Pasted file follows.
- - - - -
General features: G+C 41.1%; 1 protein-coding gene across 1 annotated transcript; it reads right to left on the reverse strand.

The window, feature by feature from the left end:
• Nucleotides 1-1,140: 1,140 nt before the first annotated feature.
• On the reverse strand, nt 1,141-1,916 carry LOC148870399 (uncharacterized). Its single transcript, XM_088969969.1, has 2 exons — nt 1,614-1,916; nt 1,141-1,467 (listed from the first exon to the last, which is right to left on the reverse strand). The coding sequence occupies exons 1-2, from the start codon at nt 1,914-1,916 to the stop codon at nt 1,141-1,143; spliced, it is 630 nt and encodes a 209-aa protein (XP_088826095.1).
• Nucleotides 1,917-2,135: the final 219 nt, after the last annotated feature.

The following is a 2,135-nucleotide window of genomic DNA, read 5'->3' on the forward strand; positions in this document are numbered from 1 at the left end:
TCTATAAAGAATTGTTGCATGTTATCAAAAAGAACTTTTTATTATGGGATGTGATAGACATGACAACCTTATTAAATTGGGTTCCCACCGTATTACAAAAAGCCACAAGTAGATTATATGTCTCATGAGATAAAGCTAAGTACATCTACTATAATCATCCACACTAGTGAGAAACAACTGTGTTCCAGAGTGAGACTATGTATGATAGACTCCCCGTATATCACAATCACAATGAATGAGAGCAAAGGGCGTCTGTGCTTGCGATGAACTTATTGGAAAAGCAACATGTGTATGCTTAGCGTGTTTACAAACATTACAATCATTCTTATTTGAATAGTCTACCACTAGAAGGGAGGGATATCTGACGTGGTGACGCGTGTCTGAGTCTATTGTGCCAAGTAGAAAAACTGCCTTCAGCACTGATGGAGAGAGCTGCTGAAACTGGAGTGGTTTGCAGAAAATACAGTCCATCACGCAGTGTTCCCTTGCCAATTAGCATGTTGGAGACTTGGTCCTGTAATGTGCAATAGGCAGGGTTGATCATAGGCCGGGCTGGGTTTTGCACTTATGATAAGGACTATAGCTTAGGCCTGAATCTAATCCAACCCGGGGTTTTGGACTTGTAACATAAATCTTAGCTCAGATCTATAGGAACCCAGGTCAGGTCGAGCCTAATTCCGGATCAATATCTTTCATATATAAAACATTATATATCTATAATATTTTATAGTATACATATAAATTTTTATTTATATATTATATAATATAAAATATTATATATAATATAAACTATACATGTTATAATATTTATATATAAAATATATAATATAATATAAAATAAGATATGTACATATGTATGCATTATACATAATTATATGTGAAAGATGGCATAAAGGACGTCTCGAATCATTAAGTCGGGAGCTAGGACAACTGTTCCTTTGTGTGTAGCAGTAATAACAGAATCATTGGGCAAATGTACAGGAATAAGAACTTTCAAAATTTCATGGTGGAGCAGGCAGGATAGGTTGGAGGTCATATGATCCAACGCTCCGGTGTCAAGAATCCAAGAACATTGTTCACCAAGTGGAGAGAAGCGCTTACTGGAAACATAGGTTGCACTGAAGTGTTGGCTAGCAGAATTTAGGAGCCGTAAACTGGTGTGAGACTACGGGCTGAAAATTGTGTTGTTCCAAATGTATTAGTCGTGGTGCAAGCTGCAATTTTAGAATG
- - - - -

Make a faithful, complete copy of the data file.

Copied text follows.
General features: G+C 41.1%; 1 protein-coding gene across 1 annotated transcript; it reads right to left on the reverse strand.

The window, feature by feature from the left end:
• Nucleotides 1-1,140: 1,140 nt before the first annotated feature.
• On the reverse strand, nt 1,141-1,916 carry LOC148870399 (uncharacterized). Its single transcript, XM_088969969.1, has 2 exons — nt 1,614-1,916; nt 1,141-1,467 (listed from the first exon to the last, which is right to left on the reverse strand). The coding sequence occupies exons 1-2, from the start codon at nt 1,914-1,916 to the stop codon at nt 1,141-1,143; spliced, it is 630 nt and encodes a 209-aa protein (XP_088826095.1).
• Nucleotides 1,917-2,135: the final 219 nt, after the last annotated feature.

The following is a 2,135-nucleotide window of genomic DNA, read 5'->3' on the forward strand; positions in this document are numbered from 1 at the left end:
TCTATAAAGAATTGTTGCATGTTATCAAAAAGAACTTTTTATTATGGGATGTGATAGACATGACAACCTTATTAAATTGGGTTCCCACCGTATTACAAAAAGCCACAAGTAGATTATATGTCTCATGAGATAAAGCTAAGTACATCTACTATAATCATCCACACTAGTGAGAAACAACTGTGTTCCAGAGTGAGACTATGTATGATAGACTCCCCGTATATCACAATCACAATGAATGAGAGCAAAGGGCGTCTGTGCTTGCGATGAACTTATTGGAAAAGCAACATGTGTATGCTTAGCGTGTTTACAAACATTACAATCATTCTTATTTGAATAGTCTACCACTAGAAGGGAGGGATATCTGACGTGGTGACGCGTGTCTGAGTCTATTGTGCCAAGTAGAAAAACTGCCTTCAGCACTGATGGAGAGAGCTGCTGAAACTGGAGTGGTTTGCAGAAAATACAGTCCATCACGCAGTGTTCCCTTGCCAATTAGCATGTTGGAGACTTGGTCCTGTAATGTGCAATAGGCAGGGTTGATCATAGGCCGGGCTGGGTTTTGCACTTATGATAAGGACTATAGCTTAGGCCTGAATCTAATCCAACCCGGGGTTTTGGACTTGTAACATAAATCTTAGCTCAGATCTATAGGAACCCAGGTCAGGTCGAGCCTAATTCCGGATCAATATCTTTCATATATAAAACATTATATATCTATAATATTTTATAGTATACATATAAATTTTTATTTATATATTATATAATATAAAATATTATATATAATATAAACTATACATGTTATAATATTTATATATAAAATATATAATATAATATAAAATAAGATATGTACATATGTATGCATTATACATAATTATATGTGAAAGATGGCATAAAGGACGTCTCGAATCATTAAGTCGGGAGCTAGGACAACTGTTCCTTTGTGTGTAGCAGTAATAACAGAATCATTGGGCAAATGTACAGGAATAAGAACTTTCAAAATTTCATGGTGGAGCAGGCAGGATAGGTTGGAGGTCATATGATCCAACGCTCCGGTGTCAAGAATCCAAGAACATTGTTCACCAAGTGGAGAGAAGCGCTTACTGGAAACATAGGTTGCACTGAAGTGTTGGCTAGCAGAATTTAGGAGCCGTAAACTGGTGTGAGACTACGGGCTGAAAATTGTGTTGTTCCAAATGTATTAGTCGTGGTGCAAGCTGCAATTTTAGAATG